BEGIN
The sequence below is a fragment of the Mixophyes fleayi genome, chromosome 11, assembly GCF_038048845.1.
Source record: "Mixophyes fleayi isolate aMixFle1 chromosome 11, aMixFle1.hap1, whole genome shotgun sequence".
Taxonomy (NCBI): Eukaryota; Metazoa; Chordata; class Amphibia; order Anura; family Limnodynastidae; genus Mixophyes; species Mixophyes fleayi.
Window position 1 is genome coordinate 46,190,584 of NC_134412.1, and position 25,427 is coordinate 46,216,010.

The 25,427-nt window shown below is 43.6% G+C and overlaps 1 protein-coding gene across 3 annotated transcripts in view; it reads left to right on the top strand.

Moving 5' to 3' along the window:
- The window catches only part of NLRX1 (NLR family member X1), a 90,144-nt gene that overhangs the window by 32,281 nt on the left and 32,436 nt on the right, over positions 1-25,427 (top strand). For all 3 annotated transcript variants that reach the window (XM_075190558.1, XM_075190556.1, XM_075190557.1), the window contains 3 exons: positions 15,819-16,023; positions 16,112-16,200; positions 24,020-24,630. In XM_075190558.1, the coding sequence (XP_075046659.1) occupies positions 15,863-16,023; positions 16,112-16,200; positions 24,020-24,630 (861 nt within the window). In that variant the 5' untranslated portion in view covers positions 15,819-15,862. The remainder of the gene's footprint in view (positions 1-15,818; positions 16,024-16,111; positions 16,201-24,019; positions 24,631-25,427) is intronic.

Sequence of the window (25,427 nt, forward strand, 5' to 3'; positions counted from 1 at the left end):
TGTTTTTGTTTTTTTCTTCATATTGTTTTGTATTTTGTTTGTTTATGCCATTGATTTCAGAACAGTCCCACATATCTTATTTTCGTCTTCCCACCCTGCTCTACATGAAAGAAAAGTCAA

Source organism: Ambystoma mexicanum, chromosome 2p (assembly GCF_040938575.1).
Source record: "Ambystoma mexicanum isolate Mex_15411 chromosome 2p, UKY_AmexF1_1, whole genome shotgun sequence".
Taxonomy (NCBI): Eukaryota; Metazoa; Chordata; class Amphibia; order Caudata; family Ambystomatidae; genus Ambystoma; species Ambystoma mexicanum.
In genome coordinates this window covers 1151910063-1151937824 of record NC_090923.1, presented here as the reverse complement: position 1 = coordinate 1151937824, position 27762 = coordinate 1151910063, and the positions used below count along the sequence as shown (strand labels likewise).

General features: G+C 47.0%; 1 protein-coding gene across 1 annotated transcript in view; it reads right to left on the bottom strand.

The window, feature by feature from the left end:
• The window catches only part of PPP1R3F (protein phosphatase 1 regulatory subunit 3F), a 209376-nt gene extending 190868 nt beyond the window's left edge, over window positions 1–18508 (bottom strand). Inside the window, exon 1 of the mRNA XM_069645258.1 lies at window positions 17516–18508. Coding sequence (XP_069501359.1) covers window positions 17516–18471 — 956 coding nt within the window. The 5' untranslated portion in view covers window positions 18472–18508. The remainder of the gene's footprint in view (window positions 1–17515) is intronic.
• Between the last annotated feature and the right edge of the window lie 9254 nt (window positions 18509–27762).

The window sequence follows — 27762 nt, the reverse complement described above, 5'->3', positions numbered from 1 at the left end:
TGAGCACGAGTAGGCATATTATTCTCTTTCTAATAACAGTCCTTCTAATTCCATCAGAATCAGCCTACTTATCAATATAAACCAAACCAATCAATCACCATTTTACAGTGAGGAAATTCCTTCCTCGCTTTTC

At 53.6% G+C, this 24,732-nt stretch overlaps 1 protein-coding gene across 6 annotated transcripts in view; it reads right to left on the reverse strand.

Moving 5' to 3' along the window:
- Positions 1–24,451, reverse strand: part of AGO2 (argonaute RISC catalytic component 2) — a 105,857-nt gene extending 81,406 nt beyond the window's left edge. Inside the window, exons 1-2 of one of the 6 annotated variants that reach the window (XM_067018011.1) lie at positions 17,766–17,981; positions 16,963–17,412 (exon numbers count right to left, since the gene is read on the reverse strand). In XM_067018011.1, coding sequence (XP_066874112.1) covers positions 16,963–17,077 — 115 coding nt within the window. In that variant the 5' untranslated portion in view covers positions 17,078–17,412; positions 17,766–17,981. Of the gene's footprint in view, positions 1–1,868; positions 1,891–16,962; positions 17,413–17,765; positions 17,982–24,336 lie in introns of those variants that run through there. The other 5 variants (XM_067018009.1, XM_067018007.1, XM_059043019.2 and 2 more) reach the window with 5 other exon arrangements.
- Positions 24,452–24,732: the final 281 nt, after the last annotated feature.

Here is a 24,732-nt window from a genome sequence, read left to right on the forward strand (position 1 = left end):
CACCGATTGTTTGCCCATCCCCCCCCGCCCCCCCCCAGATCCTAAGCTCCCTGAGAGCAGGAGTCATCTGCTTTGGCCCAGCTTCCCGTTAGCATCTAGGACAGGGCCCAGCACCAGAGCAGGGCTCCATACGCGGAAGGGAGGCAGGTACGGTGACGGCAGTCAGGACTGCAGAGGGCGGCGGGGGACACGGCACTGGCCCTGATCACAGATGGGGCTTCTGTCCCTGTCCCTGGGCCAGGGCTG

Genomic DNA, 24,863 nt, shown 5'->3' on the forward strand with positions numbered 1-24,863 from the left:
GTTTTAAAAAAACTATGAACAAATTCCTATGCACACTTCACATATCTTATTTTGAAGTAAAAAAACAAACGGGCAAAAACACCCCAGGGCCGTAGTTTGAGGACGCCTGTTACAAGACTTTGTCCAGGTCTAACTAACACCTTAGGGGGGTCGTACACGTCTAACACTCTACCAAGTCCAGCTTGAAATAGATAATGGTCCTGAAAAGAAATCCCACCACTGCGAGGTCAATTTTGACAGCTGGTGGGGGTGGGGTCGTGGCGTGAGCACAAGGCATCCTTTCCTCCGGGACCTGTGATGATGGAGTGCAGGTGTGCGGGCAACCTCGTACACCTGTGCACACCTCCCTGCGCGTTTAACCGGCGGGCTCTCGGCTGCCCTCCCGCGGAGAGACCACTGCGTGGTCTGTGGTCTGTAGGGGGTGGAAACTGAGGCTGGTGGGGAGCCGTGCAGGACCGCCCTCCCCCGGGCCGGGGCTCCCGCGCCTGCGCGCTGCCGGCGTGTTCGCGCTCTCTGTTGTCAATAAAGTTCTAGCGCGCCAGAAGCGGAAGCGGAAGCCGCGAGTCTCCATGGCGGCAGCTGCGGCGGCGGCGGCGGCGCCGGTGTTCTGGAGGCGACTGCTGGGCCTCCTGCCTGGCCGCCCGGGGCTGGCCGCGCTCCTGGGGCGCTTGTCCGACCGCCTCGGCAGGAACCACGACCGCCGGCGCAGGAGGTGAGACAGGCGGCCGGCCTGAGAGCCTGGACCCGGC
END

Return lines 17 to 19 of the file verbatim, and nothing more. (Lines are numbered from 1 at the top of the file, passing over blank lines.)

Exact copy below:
• Between the last annotated feature and the right edge of the window lie 9254 nt (window positions 18509–27762).

The window sequence follows — 27762 nt, the reverse complement described above, 5'->3', positions numbered from 1 at the left end:
TGAGCACGAGTAGGCATATTATTCTCTTTCTAATAACAGTCCTTCTAATTCCATCAGAATCAGCCTACTTATCAATATAAACCAAACCAATCAATCACCATTTTACAGTGAGGAAATTCCTTCCTCGCTTTTC